Friday, June 17, 2005

California Raining

After this week’s seismic jiggling, several friends have asked me, “How can you stand to live there? Aren’t you scared of earthquakes?”

The answer is, of course, that I’m prepared for them, but I don't obsess over them any more than I used to obsess over snowstorms and lightning and heat waves, back when I lived in a four-season climate.

Pennsylvanians keep snow shovels and salt for icy paths, and they unplug the computer whenever thunderstorms come; Californians fasten bookcases to the wall with brackets and watch where they place their beds to avoid being crushed by falling furniture. The weather (or the quakes) wax and wane as a topic of conversation. Occasionally a big quake or a notable blizzard will hit, producing a crop of anecdotes and a few untimely deaths.

Right now the biggest topic of conversation (not to mention the greatest hazard to life and limb) isn't the side effects of plate tectonics. It's the unprecedented rain we've been having.

It’s global warming!

It’s a sign of the Apocalypse!

It’s rain in June.

This year we've had twice as much rain in June as usual, and people are complaining bitterly. After a soggy May, we were all hoping for some sunshine, but so far June has featured spectacularly wet weather.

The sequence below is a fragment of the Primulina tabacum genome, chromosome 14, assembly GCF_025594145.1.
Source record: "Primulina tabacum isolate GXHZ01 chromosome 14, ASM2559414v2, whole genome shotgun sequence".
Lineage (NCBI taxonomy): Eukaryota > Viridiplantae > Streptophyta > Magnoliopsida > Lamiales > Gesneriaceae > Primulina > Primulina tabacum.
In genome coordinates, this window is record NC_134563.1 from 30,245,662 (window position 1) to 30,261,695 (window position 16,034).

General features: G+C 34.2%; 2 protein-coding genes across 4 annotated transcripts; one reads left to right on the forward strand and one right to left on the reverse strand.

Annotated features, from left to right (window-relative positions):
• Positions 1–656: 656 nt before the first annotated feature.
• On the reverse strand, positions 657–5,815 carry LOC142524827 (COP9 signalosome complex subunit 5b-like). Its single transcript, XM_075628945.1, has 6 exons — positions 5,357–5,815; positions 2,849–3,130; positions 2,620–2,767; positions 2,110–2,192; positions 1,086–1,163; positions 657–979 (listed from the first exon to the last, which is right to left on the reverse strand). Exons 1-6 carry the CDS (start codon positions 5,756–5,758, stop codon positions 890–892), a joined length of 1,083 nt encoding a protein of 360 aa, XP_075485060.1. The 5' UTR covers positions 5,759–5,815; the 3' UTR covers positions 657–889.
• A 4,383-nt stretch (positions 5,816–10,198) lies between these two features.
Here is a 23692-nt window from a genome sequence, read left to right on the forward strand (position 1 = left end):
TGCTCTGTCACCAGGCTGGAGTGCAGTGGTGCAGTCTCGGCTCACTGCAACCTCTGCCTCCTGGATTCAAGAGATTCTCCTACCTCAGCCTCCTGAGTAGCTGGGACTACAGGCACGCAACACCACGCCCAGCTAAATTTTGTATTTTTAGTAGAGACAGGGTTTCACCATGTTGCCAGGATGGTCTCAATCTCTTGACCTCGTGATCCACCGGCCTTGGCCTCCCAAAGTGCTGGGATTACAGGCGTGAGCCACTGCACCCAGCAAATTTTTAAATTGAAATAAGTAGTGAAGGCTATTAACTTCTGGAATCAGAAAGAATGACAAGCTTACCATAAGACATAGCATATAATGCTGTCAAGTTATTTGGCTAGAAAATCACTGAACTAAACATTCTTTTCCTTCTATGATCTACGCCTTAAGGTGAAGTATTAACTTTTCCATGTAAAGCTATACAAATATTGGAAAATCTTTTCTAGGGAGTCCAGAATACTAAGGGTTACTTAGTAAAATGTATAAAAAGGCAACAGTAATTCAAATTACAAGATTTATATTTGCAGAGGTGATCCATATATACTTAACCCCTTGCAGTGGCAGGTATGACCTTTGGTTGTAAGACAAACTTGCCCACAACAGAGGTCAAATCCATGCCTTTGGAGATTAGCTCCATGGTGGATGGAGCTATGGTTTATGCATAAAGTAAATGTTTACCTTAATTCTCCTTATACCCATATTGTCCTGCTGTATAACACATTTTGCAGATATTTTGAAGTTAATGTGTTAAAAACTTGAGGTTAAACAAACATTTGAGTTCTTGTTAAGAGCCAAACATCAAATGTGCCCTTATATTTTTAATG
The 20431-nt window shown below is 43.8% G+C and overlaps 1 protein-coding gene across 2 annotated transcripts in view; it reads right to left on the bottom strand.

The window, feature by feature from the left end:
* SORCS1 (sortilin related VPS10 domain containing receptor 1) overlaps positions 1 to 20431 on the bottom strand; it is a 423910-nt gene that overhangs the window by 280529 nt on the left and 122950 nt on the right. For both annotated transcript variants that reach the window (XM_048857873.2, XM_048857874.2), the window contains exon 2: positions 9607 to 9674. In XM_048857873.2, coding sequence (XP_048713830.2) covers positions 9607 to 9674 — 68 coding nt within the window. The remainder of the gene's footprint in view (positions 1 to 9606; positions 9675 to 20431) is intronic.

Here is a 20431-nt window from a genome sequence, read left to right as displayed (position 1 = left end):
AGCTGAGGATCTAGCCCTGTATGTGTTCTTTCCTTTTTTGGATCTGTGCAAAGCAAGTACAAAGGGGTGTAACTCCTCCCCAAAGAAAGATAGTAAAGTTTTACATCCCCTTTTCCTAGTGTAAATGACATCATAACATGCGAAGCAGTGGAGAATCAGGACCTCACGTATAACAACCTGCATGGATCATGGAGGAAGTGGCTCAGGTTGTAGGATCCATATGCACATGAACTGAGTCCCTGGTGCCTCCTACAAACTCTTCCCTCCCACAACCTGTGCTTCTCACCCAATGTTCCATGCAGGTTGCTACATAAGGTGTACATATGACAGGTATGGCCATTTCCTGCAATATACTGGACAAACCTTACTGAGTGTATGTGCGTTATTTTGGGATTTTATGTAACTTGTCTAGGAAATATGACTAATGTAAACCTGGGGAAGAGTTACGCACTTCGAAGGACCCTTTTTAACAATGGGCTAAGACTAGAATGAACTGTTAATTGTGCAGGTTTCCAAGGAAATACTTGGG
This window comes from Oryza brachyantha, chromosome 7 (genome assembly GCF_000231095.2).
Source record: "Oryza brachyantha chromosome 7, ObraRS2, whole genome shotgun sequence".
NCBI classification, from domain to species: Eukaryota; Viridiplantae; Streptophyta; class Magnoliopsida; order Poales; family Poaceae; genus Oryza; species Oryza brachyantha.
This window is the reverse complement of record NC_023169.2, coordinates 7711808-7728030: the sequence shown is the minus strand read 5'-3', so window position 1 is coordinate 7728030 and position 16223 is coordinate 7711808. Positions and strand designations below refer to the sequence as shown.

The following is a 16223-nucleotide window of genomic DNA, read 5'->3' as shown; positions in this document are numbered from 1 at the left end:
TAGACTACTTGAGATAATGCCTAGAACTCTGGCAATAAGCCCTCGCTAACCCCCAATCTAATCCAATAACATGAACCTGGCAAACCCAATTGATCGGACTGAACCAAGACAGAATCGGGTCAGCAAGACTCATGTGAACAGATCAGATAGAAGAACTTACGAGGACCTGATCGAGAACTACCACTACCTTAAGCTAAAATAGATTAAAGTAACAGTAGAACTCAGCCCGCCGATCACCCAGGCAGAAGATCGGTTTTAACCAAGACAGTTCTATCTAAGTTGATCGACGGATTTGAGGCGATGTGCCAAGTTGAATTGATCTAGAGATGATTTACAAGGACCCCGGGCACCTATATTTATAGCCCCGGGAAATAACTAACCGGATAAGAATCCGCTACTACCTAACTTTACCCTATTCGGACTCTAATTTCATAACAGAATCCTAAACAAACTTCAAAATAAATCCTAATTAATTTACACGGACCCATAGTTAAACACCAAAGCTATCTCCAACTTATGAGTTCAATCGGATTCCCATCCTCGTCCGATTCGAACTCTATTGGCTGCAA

This is a state where mudslides routinely take out communities of million-dollar homes (which would cost about $250,000 anywhere else), where wildfires are an essential part of the ecosystem, where people continue to buy overpriced real estate despite the omnipresent threat of the Big Quake. Californians are nonchalant when it comes to dealing with Mother Nature’s biggest tantrums. To scare them, the rainfall has to be impressive.

How much rain have we had? Twice the average.

The average rainfall for June is a scant tenth of an inch.

That's right. We've had less than a quarter-inch of rain this month, and Californians are behaving as though they’ve been martyred—not to mention driving as though they hope to die for their faith that all roads are dry.

Rain has much the same effect on California freeways as ice or snow does in Philadelphia or Washington, DC: it causes panic in some drivers, who slow to 5 mph, and contempt in others, who continue to drive at 75 mph. Clearly a recipe for disaster.

Moreover, the dust and oil of the freeways tends to accumulate between storms, creating a viciously slick surface that, in the first minutes of a shower, can rival black ice for treacherous skidworthiness.

The mournful toll of multicar pileups, solo spin-outs, and overturned vehicles shouldn’t surprise me. I hope that someday people will adjust to the fact that they live in a place that gets rain sometimes, and learn to drive in it. Perhaps then Mother Nature will relent and give us clear skies until the rain is scheduled to start again in November.

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